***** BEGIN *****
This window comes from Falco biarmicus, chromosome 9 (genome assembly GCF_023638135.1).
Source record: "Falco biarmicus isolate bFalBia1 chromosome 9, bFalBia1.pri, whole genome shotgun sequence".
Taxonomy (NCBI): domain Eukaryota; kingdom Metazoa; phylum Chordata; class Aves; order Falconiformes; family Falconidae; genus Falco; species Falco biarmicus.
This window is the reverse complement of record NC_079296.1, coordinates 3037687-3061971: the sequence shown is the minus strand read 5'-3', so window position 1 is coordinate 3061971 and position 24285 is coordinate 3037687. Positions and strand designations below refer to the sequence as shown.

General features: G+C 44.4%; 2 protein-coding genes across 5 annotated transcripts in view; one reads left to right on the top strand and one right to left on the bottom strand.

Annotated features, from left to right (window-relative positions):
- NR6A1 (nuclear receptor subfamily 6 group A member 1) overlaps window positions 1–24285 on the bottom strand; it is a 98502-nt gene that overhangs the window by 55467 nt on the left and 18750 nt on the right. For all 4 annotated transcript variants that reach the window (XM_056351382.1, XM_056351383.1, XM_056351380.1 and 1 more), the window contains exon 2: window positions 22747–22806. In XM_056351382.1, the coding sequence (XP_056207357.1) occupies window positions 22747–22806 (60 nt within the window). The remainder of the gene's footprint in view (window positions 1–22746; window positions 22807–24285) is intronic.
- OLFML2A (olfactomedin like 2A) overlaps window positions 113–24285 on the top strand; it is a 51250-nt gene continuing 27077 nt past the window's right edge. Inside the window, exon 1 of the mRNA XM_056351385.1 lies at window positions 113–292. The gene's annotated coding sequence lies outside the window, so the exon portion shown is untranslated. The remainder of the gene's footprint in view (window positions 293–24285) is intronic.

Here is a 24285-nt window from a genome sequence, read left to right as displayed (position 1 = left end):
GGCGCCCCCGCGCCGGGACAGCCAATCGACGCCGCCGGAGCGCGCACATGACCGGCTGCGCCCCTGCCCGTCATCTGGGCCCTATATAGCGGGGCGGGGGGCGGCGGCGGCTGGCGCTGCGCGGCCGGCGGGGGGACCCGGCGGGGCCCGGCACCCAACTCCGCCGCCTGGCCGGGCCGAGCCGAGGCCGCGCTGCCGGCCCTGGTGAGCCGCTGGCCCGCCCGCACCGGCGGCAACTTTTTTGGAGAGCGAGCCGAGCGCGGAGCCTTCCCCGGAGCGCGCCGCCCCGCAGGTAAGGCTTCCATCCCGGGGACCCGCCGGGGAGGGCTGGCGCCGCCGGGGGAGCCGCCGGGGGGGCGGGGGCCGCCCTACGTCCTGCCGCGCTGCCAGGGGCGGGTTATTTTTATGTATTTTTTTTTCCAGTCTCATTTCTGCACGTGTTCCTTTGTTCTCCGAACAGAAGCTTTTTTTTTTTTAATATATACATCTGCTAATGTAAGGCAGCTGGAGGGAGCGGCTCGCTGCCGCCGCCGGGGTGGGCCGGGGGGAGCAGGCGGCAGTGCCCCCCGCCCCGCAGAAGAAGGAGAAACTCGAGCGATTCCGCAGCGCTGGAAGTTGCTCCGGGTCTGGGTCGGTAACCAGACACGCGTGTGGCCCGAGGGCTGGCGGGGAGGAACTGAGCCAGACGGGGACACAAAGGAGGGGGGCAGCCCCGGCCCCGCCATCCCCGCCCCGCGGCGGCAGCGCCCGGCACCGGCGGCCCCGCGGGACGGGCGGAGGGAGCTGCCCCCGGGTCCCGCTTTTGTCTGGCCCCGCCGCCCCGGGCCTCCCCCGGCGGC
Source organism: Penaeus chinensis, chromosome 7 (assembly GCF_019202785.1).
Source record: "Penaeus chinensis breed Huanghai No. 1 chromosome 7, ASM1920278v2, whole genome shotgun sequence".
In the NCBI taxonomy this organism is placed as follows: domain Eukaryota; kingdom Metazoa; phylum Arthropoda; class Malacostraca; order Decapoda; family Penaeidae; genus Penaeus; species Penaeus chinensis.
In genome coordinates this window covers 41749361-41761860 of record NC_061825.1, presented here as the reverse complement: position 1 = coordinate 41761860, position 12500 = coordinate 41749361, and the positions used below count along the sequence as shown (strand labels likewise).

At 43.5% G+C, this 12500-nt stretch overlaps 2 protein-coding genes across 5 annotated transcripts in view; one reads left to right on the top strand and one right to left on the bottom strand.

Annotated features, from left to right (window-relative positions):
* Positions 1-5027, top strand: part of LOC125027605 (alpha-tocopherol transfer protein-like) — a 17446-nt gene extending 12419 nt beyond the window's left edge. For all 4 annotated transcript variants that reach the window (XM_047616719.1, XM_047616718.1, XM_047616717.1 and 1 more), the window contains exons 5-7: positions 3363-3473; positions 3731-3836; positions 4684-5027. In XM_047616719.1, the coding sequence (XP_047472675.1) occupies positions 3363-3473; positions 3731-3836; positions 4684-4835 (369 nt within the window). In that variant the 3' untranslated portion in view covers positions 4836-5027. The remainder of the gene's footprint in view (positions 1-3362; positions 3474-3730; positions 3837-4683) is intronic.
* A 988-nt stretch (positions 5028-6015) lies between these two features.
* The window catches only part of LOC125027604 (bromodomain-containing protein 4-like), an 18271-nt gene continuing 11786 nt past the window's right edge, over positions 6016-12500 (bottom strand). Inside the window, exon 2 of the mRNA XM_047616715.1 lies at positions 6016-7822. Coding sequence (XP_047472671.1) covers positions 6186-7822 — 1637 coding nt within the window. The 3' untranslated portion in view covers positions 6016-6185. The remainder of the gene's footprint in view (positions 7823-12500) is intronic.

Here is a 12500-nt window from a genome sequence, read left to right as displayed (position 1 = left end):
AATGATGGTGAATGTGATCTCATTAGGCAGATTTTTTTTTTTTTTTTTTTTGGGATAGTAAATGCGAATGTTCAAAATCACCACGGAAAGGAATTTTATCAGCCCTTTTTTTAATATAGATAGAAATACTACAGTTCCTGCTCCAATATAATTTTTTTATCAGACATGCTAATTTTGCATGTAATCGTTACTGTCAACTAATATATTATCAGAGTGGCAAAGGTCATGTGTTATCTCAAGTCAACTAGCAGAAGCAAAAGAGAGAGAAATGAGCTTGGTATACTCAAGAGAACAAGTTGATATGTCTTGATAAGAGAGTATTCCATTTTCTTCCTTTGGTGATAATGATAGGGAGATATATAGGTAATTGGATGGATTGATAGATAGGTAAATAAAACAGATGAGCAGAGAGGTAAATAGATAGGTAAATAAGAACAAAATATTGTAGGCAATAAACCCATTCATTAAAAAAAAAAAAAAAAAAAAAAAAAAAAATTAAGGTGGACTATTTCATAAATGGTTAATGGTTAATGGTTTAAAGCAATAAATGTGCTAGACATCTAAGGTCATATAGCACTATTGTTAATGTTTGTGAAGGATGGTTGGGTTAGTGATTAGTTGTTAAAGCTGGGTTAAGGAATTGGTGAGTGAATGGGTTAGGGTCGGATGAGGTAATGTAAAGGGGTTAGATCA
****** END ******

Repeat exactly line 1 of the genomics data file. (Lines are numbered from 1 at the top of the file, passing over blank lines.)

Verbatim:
This window comes from Falco biarmicus, chromosome 9 (genome assembly GCF_023638135.1).